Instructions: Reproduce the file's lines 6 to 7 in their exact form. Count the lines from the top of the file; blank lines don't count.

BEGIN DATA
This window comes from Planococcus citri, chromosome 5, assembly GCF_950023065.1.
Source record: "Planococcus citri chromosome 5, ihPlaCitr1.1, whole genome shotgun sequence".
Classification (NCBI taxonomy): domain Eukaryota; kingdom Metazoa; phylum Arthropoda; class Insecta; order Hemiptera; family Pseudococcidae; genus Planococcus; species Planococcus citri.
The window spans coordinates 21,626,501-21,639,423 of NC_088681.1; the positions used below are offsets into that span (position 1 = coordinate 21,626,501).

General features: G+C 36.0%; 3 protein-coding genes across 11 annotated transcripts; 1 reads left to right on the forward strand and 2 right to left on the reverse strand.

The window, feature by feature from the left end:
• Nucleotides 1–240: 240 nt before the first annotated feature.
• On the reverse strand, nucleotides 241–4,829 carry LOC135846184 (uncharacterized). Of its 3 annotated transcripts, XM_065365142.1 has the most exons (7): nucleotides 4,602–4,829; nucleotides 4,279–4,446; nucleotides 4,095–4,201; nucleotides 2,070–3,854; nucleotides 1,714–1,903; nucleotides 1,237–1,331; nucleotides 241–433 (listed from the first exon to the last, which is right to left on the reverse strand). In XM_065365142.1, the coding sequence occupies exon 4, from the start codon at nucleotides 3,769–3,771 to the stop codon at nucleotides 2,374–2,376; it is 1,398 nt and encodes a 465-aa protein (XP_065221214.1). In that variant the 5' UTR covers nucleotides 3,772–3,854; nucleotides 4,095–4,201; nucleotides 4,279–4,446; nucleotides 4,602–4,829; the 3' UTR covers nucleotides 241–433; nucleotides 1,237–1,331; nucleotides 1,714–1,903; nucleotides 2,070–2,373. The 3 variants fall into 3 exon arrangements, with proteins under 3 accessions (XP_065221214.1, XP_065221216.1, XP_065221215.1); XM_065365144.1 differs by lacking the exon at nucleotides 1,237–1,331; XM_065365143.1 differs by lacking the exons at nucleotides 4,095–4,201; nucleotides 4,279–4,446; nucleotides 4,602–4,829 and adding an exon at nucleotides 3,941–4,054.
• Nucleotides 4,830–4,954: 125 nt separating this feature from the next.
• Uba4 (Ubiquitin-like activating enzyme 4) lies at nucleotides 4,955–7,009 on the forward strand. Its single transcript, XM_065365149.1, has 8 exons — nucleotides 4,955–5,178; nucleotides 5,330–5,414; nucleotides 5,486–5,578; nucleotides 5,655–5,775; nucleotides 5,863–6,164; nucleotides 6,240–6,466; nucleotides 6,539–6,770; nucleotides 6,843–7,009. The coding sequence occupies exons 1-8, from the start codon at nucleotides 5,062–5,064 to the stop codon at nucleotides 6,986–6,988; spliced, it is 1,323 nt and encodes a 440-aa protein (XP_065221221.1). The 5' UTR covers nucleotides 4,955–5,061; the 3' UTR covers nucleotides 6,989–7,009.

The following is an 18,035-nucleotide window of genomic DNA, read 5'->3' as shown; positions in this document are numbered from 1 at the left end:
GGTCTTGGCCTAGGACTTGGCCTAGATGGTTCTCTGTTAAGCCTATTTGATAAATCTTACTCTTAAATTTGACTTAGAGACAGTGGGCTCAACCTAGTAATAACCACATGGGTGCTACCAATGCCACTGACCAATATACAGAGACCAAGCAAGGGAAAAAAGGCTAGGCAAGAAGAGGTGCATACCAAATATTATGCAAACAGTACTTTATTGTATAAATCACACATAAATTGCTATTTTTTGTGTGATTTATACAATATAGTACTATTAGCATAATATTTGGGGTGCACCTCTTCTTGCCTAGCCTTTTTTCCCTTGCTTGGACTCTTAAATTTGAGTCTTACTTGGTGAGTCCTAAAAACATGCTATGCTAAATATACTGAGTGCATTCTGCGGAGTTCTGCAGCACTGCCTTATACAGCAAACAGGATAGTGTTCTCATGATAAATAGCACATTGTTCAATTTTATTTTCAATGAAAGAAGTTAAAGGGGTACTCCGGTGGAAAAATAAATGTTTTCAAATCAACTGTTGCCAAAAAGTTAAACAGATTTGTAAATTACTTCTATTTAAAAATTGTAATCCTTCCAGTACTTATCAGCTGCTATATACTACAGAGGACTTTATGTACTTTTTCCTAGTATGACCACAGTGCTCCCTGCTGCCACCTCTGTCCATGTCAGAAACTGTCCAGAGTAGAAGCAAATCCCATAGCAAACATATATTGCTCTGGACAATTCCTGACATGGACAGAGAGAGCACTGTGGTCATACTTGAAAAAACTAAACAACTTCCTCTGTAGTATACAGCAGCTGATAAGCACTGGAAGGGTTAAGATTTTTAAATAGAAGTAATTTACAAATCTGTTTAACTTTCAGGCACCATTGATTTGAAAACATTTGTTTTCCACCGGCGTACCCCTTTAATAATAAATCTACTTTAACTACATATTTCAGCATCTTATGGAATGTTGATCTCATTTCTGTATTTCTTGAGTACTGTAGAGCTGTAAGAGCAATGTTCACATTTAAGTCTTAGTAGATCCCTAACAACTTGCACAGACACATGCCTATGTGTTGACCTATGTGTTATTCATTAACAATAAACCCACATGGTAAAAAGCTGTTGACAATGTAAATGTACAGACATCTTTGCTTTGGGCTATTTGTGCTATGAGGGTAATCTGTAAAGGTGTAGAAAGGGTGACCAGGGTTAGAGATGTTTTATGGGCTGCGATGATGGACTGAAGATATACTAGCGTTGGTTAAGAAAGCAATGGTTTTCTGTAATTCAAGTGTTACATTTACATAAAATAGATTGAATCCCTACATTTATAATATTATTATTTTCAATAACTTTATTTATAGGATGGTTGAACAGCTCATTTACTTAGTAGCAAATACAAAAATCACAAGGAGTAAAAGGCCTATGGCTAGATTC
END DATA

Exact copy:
The window, feature by feature from the left end:
• Nucleotides 1–240: 240 nt before the first annotated feature.